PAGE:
Rebirth of Heroes - The Awakening

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Status: In Progress  |  Genre: Science Fiction  |  House: Booksie Classic

What if something happened that devastated your home town? If you had the chance to save only a few of the people you care about, who would it be? After a mysterious explosion rocks the small,
rural town of Cedar Rivers, the vast majority of the population disappears. In their places are horrific, bloodthirsty creatures, rising up from the depths of a place of nightmares. The few
survivors left in town all seem to have awoken incredible, amazing special abilities. The Awakening follows these survivors as they band together to figure out how to use their new powers before
the monsters overwhelm them.

-Based on the mobile game, Rebirth of Heroes

Submitted: June 12, 2018

A A A | A A A

Submitted: June 12, 2018



Chapter 1

The autumn sun beamed down with unfamiliar intensity. With barely any breeze to breathe life through the dusty, quiet neighbourhood just north of Cedar Rivers, two boys huddled beneath the shade of an old oak tree. One boy, having barely turned 17, sighed deeply before squinting and whipping a jagged, near-baseball sized rock at an empty soda can. A resounding wooden thud echoed across the neighbourhood, as if the boys were the only two souls around for miles.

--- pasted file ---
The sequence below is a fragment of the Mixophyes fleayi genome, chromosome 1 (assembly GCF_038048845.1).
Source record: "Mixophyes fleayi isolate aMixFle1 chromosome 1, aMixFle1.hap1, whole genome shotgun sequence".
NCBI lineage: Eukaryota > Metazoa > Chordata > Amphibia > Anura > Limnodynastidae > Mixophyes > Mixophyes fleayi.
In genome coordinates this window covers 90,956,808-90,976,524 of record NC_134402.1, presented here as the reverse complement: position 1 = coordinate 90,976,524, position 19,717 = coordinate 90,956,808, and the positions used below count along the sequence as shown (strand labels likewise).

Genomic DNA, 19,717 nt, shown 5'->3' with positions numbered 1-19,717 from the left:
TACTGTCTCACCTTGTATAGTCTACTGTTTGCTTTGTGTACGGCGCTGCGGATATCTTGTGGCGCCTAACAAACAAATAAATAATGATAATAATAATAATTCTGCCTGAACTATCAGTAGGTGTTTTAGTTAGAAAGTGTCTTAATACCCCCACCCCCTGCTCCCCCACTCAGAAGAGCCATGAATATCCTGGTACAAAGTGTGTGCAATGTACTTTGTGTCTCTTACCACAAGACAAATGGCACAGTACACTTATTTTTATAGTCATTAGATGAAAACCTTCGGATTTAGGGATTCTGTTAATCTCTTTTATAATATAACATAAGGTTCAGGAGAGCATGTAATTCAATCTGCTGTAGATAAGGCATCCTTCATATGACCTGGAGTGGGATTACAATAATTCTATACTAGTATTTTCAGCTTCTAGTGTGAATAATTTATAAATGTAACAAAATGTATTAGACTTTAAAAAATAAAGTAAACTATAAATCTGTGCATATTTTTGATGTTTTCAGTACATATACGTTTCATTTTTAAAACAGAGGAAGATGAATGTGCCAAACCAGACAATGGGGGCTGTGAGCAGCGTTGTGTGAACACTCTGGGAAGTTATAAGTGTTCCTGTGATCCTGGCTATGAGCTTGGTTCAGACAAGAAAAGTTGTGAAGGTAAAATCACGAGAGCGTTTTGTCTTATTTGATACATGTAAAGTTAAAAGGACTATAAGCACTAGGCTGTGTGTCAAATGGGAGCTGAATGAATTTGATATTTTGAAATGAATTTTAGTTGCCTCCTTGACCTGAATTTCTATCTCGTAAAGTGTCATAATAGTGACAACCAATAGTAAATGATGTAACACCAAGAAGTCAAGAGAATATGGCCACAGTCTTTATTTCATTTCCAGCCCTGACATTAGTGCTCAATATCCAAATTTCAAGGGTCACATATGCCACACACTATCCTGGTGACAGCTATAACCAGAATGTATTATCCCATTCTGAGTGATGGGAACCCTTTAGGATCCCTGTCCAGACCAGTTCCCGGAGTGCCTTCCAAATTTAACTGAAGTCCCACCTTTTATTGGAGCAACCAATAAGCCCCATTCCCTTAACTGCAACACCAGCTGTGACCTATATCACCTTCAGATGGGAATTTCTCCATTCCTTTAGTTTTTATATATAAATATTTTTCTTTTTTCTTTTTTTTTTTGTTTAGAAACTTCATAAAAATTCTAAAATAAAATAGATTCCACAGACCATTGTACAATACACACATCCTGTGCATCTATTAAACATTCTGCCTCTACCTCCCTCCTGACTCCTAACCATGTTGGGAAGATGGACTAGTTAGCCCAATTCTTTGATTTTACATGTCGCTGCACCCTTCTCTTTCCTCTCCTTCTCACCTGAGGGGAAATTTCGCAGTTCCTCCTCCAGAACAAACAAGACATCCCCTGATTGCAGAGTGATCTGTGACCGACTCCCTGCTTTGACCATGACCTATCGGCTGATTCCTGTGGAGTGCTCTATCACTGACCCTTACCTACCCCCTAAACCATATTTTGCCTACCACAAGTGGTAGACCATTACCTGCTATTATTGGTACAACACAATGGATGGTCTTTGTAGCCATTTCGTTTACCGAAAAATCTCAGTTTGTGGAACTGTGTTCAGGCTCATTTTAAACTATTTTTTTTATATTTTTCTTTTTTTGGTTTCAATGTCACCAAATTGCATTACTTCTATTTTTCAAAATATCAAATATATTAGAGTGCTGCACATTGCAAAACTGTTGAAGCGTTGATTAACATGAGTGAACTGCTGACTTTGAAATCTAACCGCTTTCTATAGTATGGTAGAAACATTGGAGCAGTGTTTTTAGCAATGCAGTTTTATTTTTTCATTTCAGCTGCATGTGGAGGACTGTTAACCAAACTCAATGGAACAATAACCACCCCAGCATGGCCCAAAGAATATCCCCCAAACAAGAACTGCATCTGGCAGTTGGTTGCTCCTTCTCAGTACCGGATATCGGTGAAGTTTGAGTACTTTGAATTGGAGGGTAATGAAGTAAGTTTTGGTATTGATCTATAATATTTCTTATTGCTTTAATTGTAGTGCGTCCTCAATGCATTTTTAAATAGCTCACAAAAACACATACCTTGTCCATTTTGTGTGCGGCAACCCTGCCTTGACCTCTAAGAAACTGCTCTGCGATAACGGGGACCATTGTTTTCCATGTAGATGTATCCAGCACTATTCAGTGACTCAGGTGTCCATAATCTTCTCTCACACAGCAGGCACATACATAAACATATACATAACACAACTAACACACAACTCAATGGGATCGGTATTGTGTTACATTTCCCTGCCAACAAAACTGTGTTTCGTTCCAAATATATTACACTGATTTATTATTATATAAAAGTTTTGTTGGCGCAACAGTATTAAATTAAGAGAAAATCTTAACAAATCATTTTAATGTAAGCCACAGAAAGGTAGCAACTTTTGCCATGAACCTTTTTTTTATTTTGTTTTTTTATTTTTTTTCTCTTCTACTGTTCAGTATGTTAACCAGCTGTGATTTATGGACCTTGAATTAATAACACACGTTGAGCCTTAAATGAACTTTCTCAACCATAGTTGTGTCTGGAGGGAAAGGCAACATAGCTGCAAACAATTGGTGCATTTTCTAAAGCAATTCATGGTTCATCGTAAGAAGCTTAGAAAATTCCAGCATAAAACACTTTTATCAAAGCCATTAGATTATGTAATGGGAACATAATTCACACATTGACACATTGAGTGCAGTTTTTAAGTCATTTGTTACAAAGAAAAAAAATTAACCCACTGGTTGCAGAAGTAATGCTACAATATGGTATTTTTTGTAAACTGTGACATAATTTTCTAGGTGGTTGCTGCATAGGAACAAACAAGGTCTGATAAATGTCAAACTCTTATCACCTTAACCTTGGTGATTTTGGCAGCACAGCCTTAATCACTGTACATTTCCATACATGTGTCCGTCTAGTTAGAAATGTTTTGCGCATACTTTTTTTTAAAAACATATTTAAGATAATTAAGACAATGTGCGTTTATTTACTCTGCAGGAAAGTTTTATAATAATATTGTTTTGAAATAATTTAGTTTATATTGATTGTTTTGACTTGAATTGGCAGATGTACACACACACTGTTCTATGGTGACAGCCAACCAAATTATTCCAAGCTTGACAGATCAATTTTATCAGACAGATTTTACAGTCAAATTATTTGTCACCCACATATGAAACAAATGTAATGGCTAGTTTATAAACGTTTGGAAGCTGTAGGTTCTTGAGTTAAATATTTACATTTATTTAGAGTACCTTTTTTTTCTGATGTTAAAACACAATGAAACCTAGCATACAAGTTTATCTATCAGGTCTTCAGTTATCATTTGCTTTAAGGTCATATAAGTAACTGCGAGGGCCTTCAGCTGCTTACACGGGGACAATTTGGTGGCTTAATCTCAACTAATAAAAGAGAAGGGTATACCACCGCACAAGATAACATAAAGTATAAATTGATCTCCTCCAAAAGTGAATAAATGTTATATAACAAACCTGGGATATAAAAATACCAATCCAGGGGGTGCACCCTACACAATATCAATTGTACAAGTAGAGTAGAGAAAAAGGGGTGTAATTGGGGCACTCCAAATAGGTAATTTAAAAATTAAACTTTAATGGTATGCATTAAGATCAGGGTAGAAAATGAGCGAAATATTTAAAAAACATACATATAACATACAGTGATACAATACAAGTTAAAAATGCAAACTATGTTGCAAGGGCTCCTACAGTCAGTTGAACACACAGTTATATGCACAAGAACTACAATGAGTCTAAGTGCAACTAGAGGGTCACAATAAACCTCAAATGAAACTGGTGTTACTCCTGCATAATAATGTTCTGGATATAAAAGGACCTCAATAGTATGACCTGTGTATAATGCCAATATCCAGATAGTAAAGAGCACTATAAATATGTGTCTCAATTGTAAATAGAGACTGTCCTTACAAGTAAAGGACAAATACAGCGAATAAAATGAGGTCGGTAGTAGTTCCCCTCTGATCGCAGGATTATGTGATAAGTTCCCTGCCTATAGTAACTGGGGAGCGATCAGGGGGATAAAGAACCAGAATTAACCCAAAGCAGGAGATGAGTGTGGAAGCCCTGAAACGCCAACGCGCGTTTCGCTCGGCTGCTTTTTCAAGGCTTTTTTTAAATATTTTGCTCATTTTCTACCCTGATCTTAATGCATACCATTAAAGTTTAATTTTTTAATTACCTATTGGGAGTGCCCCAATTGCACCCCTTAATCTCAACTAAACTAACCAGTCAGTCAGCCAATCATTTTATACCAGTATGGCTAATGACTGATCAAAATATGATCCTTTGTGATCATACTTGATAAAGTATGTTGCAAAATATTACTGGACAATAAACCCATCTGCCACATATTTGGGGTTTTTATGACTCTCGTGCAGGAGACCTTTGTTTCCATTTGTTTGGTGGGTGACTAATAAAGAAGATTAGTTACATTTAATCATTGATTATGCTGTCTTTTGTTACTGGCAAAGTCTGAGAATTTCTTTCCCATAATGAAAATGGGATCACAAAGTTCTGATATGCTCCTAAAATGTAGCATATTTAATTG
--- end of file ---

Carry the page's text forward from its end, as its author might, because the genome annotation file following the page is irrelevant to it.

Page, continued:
“That one doesn’t count. It’s so hot. I’m literally deep frying in my own sweat,” Hayden muttered, trying to wipe the sweat from his face. Instead, he smeared dry, sandy dust over his brow. His earth colored, slightly too-long hair drooped around his eyes, clinging to his forehead with clammy acceptance of defeat.

“It does too count, and don’t say literally when you mean figuratively. People will think you’re crying wolf,” Lewis responded. Being six months younger than Hayden provided Lewis more than enough motivation for him to try to outdo Hayden in any challenge possible. Lewis gripped a thin, smooth rock and found his footing as if he were pitching at a major league baseball game. His bright blue eyes sparkled for just a brief moment before his body zipped forward like a whip. A metallic crack rang out, and the soda can that had taunted the boys went sailing through the air like a rocket.

“Like I said, I’ll be the most famous military sniper once we’re out of highschool. With your aim, you’ll just have to stay back in the office processing spreadsheets,” Lewis smirked, trying to hide the pride for his unmistakable skill.